It reminded me of a trip to IKEA that Paul and I took when we were dating.  We sat in some rocking chairs placed side by side and dreamed of life as an old married couple.

"Ethel!"  Paul shouted in a crusty old man voice.  "Have you seen the dog?"

"What did you call me?"  I shouted back.

"What?  Speak up I can't hear ya!"  He hollared.

"There's no need to shout.  I'm not deaf!"

We both laughed at how cliche our little scenario seemed.  And then he took my hand and we sat and rocked in those two parallel IKEA chairs until a small group of shoppers crashed through our dream world.  We vacated the area so they, too, could have the opportunity to sit and dream of retirement.

See?  We are getting ever closer to that day and working our way right on the newlywed-oldywed spectrum, hitting our "still young and in love but we're getting lazier" milestone.  And while it's refreshing not to have to keep track of so many numbers, perhaps I should pay a little more attention to Paul's hints.  Who knows, I could shock him with some sweet potato fries!  It'll be another gift for him as I work on becoming virtuous.



P.S.  Paul's birthday is on Sunday and I have no idea how I want to decorate his cake.  Ideas?


P.P.S.  Happy 2nd Anniversary to Alissa and Chad! (Also on Sunday.  Makes it easy for me to remember, no?  Silence.  You were only half-reading this weren't you?  Silence.  I rest my case.)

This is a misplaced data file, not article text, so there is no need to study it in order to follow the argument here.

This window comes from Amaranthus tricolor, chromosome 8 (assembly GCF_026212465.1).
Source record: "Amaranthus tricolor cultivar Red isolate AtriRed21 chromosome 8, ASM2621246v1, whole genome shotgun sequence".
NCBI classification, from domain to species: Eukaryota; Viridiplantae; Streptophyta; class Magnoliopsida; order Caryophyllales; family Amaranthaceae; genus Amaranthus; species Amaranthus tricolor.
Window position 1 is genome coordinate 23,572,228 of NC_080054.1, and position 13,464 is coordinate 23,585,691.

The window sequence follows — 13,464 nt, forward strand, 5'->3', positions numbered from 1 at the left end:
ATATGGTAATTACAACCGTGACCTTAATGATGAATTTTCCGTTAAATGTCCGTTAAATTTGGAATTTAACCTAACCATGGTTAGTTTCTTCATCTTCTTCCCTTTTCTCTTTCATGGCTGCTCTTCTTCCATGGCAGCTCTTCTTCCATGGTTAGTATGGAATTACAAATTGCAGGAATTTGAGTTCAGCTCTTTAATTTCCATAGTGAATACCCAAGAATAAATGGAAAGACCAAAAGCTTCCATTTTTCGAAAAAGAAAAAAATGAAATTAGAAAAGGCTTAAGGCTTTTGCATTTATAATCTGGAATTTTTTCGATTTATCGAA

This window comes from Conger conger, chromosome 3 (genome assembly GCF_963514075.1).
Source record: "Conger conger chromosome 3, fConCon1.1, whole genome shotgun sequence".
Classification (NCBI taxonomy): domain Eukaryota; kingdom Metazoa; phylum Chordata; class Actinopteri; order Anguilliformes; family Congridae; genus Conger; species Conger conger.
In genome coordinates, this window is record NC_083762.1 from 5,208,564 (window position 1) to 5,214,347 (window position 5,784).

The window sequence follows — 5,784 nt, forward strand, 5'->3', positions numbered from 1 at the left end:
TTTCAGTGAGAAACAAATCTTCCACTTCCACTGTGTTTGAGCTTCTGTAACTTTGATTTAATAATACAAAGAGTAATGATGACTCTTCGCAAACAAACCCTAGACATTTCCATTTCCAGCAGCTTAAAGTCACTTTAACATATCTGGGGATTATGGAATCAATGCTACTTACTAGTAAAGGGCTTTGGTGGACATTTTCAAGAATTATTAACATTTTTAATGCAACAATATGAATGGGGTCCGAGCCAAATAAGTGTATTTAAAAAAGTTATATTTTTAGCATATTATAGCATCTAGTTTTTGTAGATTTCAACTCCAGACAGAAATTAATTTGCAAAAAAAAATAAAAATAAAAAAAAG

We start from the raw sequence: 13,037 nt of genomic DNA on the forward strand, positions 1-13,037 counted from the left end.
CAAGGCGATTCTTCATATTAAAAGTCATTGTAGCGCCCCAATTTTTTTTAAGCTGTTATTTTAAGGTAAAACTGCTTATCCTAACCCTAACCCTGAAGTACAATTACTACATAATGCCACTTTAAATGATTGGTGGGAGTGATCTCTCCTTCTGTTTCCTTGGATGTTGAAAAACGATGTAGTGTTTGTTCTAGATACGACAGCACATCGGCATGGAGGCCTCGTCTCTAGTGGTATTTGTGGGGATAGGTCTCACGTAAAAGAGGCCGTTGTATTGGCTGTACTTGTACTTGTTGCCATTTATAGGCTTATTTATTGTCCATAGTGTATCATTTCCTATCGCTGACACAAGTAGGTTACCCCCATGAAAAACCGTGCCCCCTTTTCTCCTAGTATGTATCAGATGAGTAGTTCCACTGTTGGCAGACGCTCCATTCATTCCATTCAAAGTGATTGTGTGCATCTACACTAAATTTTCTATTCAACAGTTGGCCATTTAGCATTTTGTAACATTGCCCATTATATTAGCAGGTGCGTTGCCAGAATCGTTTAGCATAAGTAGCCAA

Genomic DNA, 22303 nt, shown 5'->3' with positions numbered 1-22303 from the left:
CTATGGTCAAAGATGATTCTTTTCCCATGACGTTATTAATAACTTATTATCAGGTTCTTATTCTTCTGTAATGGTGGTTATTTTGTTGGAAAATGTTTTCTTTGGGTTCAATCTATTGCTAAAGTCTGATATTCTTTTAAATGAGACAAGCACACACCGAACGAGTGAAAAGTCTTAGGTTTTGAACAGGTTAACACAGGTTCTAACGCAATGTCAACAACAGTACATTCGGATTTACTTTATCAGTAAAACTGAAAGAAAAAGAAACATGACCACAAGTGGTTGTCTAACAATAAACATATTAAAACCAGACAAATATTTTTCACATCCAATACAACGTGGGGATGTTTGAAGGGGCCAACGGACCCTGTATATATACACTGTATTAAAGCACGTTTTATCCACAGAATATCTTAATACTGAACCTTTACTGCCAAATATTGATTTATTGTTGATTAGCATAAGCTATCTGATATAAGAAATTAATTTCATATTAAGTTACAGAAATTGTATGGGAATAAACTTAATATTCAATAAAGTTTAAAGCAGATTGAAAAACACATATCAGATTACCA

Thursday, January 27, 2011

Confessing

Today is a pretty good day-- one of a few I could count on my fingers this month.  I have a doctors appointment tomorrow and I suspect that I might have a little postpartum depression.  I prefer to call it baby blues.  My days are roller-coaster rides of ecstatic joy as my little girl smiles at me in the morning and deep frustration and guilt as she cries all afternoon and evening until midnight when she's too exhausted to protest a nap and finally falls asleep.  We're trying to establish a routine, but I can't seem to stay home long enough to give her the predictability she needs to learn how to fall asleep on her own.  Today things went well and when I put her down for her naps I only had to return to her room a couple times before she quit fussing and fell asleep.  But tomorrow there's that darn doctors appointment that is going to throw off her routine.  She's what The Baby Whisperer author, Tracy Hogg, calls a touchy baby.  She gets overstimulated and overtired very easily  When that takes place getting her to sleep is nearly impossible, and because she's so exhausted she just cries and cries.